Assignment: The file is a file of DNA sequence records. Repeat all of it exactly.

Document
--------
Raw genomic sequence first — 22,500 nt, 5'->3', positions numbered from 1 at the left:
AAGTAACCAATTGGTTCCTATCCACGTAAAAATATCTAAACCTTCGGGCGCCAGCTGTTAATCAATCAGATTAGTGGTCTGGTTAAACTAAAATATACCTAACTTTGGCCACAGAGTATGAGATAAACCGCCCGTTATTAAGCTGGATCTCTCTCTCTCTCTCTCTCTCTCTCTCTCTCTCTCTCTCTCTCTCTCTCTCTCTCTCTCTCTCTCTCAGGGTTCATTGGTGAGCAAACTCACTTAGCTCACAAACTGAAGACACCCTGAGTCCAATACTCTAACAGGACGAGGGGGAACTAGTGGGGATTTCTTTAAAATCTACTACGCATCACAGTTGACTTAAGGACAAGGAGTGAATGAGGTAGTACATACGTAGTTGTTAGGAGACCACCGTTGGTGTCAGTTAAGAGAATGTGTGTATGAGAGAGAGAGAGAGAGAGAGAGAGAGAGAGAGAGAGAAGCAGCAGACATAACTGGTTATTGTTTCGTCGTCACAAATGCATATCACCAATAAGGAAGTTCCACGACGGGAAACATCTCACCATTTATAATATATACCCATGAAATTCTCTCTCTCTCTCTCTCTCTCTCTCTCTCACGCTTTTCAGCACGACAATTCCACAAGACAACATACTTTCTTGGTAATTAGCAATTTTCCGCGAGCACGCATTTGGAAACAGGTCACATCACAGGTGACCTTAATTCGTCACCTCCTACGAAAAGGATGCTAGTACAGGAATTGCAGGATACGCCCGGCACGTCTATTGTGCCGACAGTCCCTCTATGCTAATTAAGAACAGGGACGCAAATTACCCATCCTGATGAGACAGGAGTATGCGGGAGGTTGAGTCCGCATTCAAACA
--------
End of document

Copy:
Raw genomic sequence first — 22,500 nt, 5'->3', positions numbered from 1 at the left:
AAGTAACCAATTGGTTCCTATCCACGTAAAAATATCTAAACCTTCGGGCGCCAGCTGTTAATCAATCAGATTAGTGGTCTGGTTAAACTAAAATATACCTAACTTTGGCCACAGAGTATGAGATAAACCGCCCGTTATTAAGCTGGATCTCTCTCTCTCTCTCTCTCTCTCTCTCTCTCTCTCTCTCTCTCTCTCTCTCTCTCTCTCTCTCTCTCAGGGTTCATTGGTGAGCAAACTCACTTAGCTCACAAACTGAAGACACCCTGAGTCCAATACTCTAACAGGACGAGGGGGAACTAGTGGGGATTTCTTTAAAATCTACTACGCATCACAGTTGACTTAAGGACAAGGAGTGAATGAGGTAGTACATACGTAGTTGTTAGGAGACCACCGTTGGTGTCAGTTAAGAGAATGTGTGTATGAGAGAGAGAGAGAGAGAGAGAGAGAGAGAGAGAGAGAAGCAGCAGACATAACTGGTTATTGTTTCGTCGTCACAAATGCATATCACCAATAAGGAAGTTCCACGACGGGAAACATCTCACCATTTATAATATATACCCATGAAATTCTCTCTCTCTCTCTCTCTCTCTCTCTCTCACGCTTTTCAGCACGACAATTCCACAAGACAACATACTTTCTTGGTAATTAGCAATTTTCCGCGAGCACGCATTTGGAAACAGGTCACATCACAGGTGACCTTAATTCGTCACCTCCTACGAAAAGGATGCTAGTACAGGAATTGCAGGATACGCCCGGCACGTCTATTGTGCCGACAGTCCCTCTATGCTAATTAAGAACAGGGACGCAAATTACCCATCCTGATGAGACAGGAGTATGCGGGAGGTTGAGTCCGCATTCAAACA